Dr. Karen J. Greenberg is a noted expert on national security, terrorism, and civil liberties, and also the Director of the Center on National Security at Fordham University’s School of Law. She is the author of The Least Worst Place: Guantanamo’s First 100 Days (2009), which was selected as one of the best books of 2009 by The Washington Post and Slate.com.
Her latest book, Rogue Justice: The Making of the Security State (2016), explores the War on Terror's impact on justice and law in America. She was also co-editor with Joshua L. Dratel of The Enemy Combatant Papers: American Justice, the Courts, and the War on Terror (2008) and The Torture Papers: The Road to Abu Ghraib (2005). She was also the editor of The Torture Debate in America (2006); Al Qaeda Now (2005); and the Terrorist Trial Report Card, 2001–2011. Dr. Greenberg’s work has been featured in The New York Times, The Washington Post, The Los Angeles Times, The San Francisco Chronicle, The Nation, The National Interest, Mother Jones, TomDispatch.com and on major news channels. She is a permanent member of the Council on Foreign Relations.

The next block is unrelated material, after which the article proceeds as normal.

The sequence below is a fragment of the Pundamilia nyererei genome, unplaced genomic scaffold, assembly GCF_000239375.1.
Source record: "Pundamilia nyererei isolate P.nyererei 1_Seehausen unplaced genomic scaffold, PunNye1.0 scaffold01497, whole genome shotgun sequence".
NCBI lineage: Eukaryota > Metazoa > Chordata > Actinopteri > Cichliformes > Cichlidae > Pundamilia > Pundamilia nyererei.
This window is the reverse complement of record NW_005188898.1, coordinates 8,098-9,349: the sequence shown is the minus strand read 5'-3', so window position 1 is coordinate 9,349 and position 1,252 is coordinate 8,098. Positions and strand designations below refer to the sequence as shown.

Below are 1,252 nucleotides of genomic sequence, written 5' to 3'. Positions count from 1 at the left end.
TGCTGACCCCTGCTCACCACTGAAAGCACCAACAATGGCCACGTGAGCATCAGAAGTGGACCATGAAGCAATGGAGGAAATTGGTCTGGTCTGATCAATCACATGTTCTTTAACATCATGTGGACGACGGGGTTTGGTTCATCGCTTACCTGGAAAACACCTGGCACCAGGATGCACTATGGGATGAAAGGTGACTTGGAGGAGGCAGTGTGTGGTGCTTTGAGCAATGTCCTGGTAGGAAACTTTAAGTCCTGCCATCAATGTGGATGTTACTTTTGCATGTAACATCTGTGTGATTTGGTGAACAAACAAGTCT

For the Rethinking Seminar, Dr. Greenberg will discuss The Strategic Threat of Terrorism, including topics such as:
- Has / is the U.S. overreacting to the threat of terrorism?
- The post 9/11 balance and tension between security, justice, and liberty;
- Surveillance and data capture vs. privacy;
- WWII style military tribunals vs. court marshals vs. federal courts for prisoners of war, detainees, etc.;
- Targeted drone killings and the laws of war;
- How does the U.S. reach and maintain the right balance between security, justice, and liberty in the future, or does that balance change depending upon circumstances?
- Historical comparisons of executive wartime powers and the willingness of courts to check the Executive Branch in time of war vs. after a conflict is over.